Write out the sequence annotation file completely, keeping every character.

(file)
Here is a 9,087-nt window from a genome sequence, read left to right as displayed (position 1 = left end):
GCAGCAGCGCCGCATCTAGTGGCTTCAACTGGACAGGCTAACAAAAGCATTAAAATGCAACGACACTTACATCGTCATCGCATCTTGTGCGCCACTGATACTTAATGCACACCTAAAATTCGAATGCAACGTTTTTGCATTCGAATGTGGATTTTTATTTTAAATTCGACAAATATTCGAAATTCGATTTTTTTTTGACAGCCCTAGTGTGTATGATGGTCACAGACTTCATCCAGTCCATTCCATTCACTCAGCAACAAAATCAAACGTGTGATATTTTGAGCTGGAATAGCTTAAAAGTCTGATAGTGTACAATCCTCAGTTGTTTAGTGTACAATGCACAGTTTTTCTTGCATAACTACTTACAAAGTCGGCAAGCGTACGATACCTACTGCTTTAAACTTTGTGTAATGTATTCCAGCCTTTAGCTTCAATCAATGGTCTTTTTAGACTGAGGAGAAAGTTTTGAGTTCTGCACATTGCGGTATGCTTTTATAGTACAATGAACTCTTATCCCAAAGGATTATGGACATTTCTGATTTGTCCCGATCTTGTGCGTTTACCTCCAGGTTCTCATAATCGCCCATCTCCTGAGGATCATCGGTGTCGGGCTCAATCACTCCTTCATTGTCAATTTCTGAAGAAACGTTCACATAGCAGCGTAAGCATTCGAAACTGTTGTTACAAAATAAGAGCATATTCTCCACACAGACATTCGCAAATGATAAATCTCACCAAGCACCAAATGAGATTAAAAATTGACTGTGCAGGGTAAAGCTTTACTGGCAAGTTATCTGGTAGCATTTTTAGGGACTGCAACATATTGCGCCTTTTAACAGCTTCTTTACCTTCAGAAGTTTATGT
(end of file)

Here is a 9,087-nt window from a genome sequence, read left to right as displayed (position 1 = left end):
GCAGCAGCGCCGCATCTAGTGGCTTCAACTGGACAGGCTAACAAAAGCATTAAAATGCAACGACACTTACATCGTCATCGCATCTTGTGCGCCACTGATACTTAATGCACACCTAAAATTCGAATGCAACGTTTTTGCATTCGAATGTGGATTTTTATTTTAAATTCGACAAATATTCGAAATTCGATTTTTTTTTGACAGCCCTAGTGTGTATGATGGTCACAGACTTCATCCAGTCCATTCCATTCACTCAGCAACAAAATCAAACGTGTGATATTTTGAGCTGGAATAGCTTAAAAGTCTGATAGTGTACAATCCTCAGTTGTTTAGTGTACAATGCACAGTTTTTCTTGCATAACTACTTACAAAGTCGGCAAGCGTACGATACCTACTGCTTTAAACTTTGTGTAATGTATTCCAGCCTTTAGCTTCAATCAATGGTCTTTTTAGACTGAGGAGAAAGTTTTGAGTTCTGCACATTGCGGTATGCTTTTATAGTACAATGAACTCTTATCCCAAAGGATTATGGACATTTCTGATTTGTCCCGATCTTGTGCGTTTACCTCCAGGTTCTCATAATCGCCCATCTCCTGAGGATCATCGGTGTCGGGCTCAATCACTCCTTCATTGTCAATTTCTGAAGAAACGTTCACATAGCAGCGTAAGCATTCGAAACTGTTGTTACAAAATAAGAGCATATTCTCCACACAGACATTCGCAAATGATAAATCTCACCAAGCACCAAATGAGATTAAAAATTGACTGTGCAGGGTAAAGCTTTACTGGCAAGTTATCTGGTAGCATTTTTAGGGACTGCAACATATTGCGCCTTTTAACAGCTTCTTTACCTTCAGAAGTTTATGT